My Little Girl Doesn’t Really Want to Hang Herself, Right?
“I have never been very good at listening to their elders, but they have never failed to imitate them.” -James Baldwin
A friend of mine was tidying up her little girl’s bedroom when she noticed tiny pieces of paper torn and lying in a pile near the top of the trash can. Because she’s a mom who gives a damn, Erin took the time to piece the shredded paper together.
After nearly ten minutes, Erin almost regretted her decision.
Erin’s daughter, who is only nine-years-old, had drawn a self-portrait of herself, hanging from the ceiling, her lifeless body in a noose.
Go back and read that last sentence again.
A nine-year-old little girl drew a picture of her lifeless body, hanging from a rope. Rather than playing with dolls or watching cartoons on the iPad, a precious little girl was daydreaming of dying by suicide.
“Our job is not to toughen our children up to face a cruel and heartless world. Our job is to raise children who will make the world a little less cruel and heartless.” -L.R. Knost
I nearly died by suicide at the age of twenty-nine, but this little girl is in the fourth grade. A little white girl from suburban Middle America with access to just about anything a child with curly hair and dimpled cheeks could possibly want.
Just three weeks ago, her family returned home from a special birthday trip to Cinderella’s castle at Disney.
So, why did she draw it? Her mama asked the same question.
It turns out, this sweet little girl was being bullied at school.
Think it’s no big deal? I’ll raise you one higher: do you think it’s a big deal that my precious Caroline came home from school one day last year, upset because her pre-school classmates called her “chubby?” My daughter was only three.
“Children are mirrors, they reflect back to us all we say and do.” -Pam Leo
Our world is full of pain, that’s not a surprise to anyone reading this. What I’m learning, is that one of the most accurate ways to check the temperature of a nation is by looking at its children. I’m raising two of my own, and from the stories they bring home, it is more clear than ever that our world is full of fear and pain. The truth is, our children mirror the world around them.
If a child grows up in a world of loving kindness, where diversity is celebrated, and everyone is safe and welcome, they have a higher chance to repeat those healthy patterns. If a child grows up in a world filled with shaming behaviors, judgmental glances, and harsh criticism, they certainly have a greater chance at growing up to be a cold and calloused adult.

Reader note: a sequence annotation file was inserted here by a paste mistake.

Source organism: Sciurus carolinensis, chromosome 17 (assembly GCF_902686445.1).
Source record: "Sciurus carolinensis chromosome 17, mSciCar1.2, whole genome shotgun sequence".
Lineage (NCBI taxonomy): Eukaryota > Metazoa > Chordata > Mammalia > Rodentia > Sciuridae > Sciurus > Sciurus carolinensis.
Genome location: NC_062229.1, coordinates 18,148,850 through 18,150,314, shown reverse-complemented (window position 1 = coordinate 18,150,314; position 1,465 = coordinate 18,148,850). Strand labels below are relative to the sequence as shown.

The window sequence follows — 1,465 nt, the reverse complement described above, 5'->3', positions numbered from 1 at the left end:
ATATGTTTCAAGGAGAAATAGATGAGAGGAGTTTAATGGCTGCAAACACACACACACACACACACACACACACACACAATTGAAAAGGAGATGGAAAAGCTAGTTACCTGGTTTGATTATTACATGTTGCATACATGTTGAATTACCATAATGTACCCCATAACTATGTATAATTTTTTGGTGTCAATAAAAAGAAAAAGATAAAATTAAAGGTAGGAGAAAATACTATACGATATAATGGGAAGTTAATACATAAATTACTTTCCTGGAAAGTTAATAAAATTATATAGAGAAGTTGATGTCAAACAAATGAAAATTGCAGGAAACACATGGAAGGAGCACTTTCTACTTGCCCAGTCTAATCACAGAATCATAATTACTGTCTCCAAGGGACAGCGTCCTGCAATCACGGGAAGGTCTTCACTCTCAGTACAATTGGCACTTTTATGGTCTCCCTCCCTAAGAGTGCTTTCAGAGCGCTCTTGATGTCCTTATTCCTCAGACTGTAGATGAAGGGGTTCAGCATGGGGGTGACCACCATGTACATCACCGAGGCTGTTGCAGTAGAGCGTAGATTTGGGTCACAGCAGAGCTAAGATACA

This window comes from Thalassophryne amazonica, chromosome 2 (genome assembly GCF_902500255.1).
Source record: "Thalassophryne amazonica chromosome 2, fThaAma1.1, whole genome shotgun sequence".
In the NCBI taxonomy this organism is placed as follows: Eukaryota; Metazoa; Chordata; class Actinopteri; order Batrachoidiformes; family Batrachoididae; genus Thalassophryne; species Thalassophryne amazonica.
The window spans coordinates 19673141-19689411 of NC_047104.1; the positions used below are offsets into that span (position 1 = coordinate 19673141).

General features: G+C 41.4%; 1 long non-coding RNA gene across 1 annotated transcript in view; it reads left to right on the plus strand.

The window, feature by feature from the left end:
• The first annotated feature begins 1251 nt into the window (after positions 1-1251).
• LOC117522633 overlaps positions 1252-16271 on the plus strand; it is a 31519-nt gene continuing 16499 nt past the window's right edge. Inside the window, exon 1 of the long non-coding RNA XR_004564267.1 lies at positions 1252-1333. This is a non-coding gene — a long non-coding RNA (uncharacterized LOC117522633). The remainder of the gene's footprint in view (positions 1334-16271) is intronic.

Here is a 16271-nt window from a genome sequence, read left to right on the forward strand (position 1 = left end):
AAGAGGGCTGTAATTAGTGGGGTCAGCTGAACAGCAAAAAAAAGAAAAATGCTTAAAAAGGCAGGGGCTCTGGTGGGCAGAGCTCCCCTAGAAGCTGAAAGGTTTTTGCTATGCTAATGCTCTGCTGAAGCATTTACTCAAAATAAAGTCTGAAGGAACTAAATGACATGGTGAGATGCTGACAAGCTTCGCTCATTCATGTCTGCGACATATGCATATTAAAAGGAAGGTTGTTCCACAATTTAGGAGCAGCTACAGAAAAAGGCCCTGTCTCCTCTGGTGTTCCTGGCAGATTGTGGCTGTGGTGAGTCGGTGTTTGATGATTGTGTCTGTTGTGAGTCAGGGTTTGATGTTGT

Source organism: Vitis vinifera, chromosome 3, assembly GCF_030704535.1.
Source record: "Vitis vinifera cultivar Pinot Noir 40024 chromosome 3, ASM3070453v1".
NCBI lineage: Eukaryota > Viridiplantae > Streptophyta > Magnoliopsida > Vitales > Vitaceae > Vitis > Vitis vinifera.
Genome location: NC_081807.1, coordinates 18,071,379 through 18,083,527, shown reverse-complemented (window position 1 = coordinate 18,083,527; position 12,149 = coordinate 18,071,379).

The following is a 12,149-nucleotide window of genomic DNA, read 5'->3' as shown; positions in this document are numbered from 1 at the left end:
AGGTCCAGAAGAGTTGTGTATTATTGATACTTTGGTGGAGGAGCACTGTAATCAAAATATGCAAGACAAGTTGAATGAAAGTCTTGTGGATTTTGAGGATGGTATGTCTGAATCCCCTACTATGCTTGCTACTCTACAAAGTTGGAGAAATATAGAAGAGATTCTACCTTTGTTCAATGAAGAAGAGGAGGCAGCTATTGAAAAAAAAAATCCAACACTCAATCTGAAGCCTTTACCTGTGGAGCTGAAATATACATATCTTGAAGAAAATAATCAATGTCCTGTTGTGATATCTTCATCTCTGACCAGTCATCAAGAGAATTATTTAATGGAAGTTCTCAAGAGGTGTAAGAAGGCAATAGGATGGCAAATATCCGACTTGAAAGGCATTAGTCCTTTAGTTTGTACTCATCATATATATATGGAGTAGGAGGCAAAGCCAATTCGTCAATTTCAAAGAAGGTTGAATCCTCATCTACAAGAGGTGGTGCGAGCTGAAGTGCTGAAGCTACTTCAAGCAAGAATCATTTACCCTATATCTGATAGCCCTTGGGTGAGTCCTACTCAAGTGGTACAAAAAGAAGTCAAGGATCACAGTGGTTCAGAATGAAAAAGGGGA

More often than not, our children become the people we shape them to be. Maybe that’s why Frederick Douglass said, “It is easier to build strong children, than to repair broken men.”
Call me harsh, but why would we be shocked that Erin’s daughter drew a picture of herself, feet dangling above the ground, neck in a noose? As sad as it is, it makes perfect sense when you realize our children are growing up in a world where they witness bullying at the highest levels of government.
My own daughter lives in a world that idolizes photoshopped, plastic celebrities who do not reflect the real beauty of natural women. My son is being raised in a culture where might makes right, and if someone doesn’t look, dress, or sound like you - they must be the enemy.
“History will judge us by the difference we make in the everyday lives of children.” -Nelson Mandela
Our children are being raised in a world where it is considered “normal” to have active shooter drills because the politicians their parents keep voting into office offer loads of lip service, but won’t vote to enact real gun control measures that count.
I’m not a politician or a parenting expert, but I am a pretty damn good dad. A dad who cares. A dad who has to brush his fear aside when he drops his son off at school some days.
Here’s what I know: the change is up to us.
The African proverb says, “It takes a village to raise a child,” and it’s true. The responsibility lies in the hands of every man and woman who cares about the next generation. Healing our nation and shifting our dialogue begins at every dinner table from Birmingham to Bloomington.
Healing our children starts with the ways we interact with people around us, and in the words we use when we talk about ourselves. We cannot expect our children not to bully one another, or be surprised by their low self-esteem, when we slander our neighbors and hate ourselves.
The only way we will stop little girls from wanting to die after they get off the bus on Friday afternoons is by raising them in a world that empowers, encourages, and protects them. All of them.
If you want to live in a world where children don’t daydream of dying by suicide, join me in starting to create that reality today.
Looking for more help?
- 8 Quick Tips for Helping Your Depressed Teen
- What to do When Your Child Attempts Suicide
- This is Why It’s Our Fault When a Child Dies by Suicide
- How to Keep Your Friends from Dying
- When Priests Condemn Suicide
- National Suicide Prevention Lifeline Online Chat (or call 1-800-273-8255)